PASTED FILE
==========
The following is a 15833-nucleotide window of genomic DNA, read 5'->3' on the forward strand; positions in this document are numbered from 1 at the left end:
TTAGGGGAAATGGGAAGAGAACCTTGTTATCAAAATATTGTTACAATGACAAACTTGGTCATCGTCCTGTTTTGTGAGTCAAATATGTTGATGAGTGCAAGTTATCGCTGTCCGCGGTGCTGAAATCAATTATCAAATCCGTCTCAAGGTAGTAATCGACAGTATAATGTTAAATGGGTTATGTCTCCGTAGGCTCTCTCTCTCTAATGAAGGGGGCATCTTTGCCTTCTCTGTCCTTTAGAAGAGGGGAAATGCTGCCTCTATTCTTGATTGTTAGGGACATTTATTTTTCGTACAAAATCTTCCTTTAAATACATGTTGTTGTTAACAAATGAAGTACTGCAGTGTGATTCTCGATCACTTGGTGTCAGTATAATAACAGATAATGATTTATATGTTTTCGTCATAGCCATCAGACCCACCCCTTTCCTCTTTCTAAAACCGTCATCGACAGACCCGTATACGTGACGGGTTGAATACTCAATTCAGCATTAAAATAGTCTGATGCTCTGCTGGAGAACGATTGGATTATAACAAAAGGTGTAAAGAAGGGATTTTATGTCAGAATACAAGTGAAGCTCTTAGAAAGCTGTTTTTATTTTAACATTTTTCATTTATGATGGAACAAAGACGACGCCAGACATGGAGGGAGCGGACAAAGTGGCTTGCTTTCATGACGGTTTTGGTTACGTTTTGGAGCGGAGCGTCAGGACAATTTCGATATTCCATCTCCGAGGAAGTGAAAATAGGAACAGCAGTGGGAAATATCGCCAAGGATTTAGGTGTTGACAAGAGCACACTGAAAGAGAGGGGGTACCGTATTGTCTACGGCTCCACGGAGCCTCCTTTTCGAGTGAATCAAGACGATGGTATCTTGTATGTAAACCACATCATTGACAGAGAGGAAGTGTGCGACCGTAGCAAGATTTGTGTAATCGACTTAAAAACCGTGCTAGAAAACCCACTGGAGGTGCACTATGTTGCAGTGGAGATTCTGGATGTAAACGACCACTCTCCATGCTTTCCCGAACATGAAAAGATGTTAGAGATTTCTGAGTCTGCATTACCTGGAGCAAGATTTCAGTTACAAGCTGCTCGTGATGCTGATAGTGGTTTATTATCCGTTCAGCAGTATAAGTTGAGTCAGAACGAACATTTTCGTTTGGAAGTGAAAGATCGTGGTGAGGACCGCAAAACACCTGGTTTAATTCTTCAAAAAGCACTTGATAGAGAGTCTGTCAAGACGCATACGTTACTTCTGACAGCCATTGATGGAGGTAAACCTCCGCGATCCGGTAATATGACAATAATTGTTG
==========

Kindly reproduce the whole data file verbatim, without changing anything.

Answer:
The following is a 15833-nucleotide window of genomic DNA, read 5'->3' on the forward strand; positions in this document are numbered from 1 at the left end:
TTAGGGGAAATGGGAAGAGAACCTTGTTATCAAAATATTGTTACAATGACAAACTTGGTCATCGTCCTGTTTTGTGAGTCAAATATGTTGATGAGTGCAAGTTATCGCTGTCCGCGGTGCTGAAATCAATTATCAAATCCGTCTCAAGGTAGTAATCGACAGTATAATGTTAAATGGGTTATGTCTCCGTAGGCTCTCTCTCTCTAATGAAGGGGGCATCTTTGCCTTCTCTGTCCTTTAGAAGAGGGGAAATGCTGCCTCTATTCTTGATTGTTAGGGACATTTATTTTTCGTACAAAATCTTCCTTTAAATACATGTTGTTGTTAACAAATGAAGTACTGCAGTGTGATTCTCGATCACTTGGTGTCAGTATAATAACAGATAATGATTTATATGTTTTCGTCATAGCCATCAGACCCACCCCTTTCCTCTTTCTAAAACCGTCATCGACAGACCCGTATACGTGACGGGTTGAATACTCAATTCAGCATTAAAATAGTCTGATGCTCTGCTGGAGAACGATTGGATTATAACAAAAGGTGTAAAGAAGGGATTTTATGTCAGAATACAAGTGAAGCTCTTAGAAAGCTGTTTTTATTTTAACATTTTTCATTTATGATGGAACAAAGACGACGCCAGACATGGAGGGAGCGGACAAAGTGGCTTGCTTTCATGACGGTTTTGGTTACGTTTTGGAGCGGAGCGTCAGGACAATTTCGATATTCCATCTCCGAGGAAGTGAAAATAGGAACAGCAGTGGGAAATATCGCCAAGGATTTAGGTGTTGACAAGAGCACACTGAAAGAGAGGGGGTACCGTATTGTCTACGGCTCCACGGAGCCTCCTTTTCGAGTGAATCAAGACGATGGTATCTTGTATGTAAACCACATCATTGACAGAGAGGAAGTGTGCGACCGTAGCAAGATTTGTGTAATCGACTTAAAAACCGTGCTAGAAAACCCACTGGAGGTGCACTATGTTGCAGTGGAGATTCTGGATGTAAACGACCACTCTCCATGCTTTCCCGAACATGAAAAGATGTTAGAGATTTCTGAGTCTGCATTACCTGGAGCAAGATTTCAGTTACAAGCTGCTCGTGATGCTGATAGTGGTTTATTATCCGTTCAGCAGTATAAGTTGAGTCAGAACGAACATTTTCGTTTGGAAGTGAAAGATCGTGGTGAGGACCGCAAAACACCTGGTTTAATTCTTCAAAAAGCACTTGATAGAGAGTCTGTCAAGACGCATACGTTACTTCTGACAGCCATTGATGGAGGTAAACCTCCGCGATCCGGTAATATGACAATAATTGTTG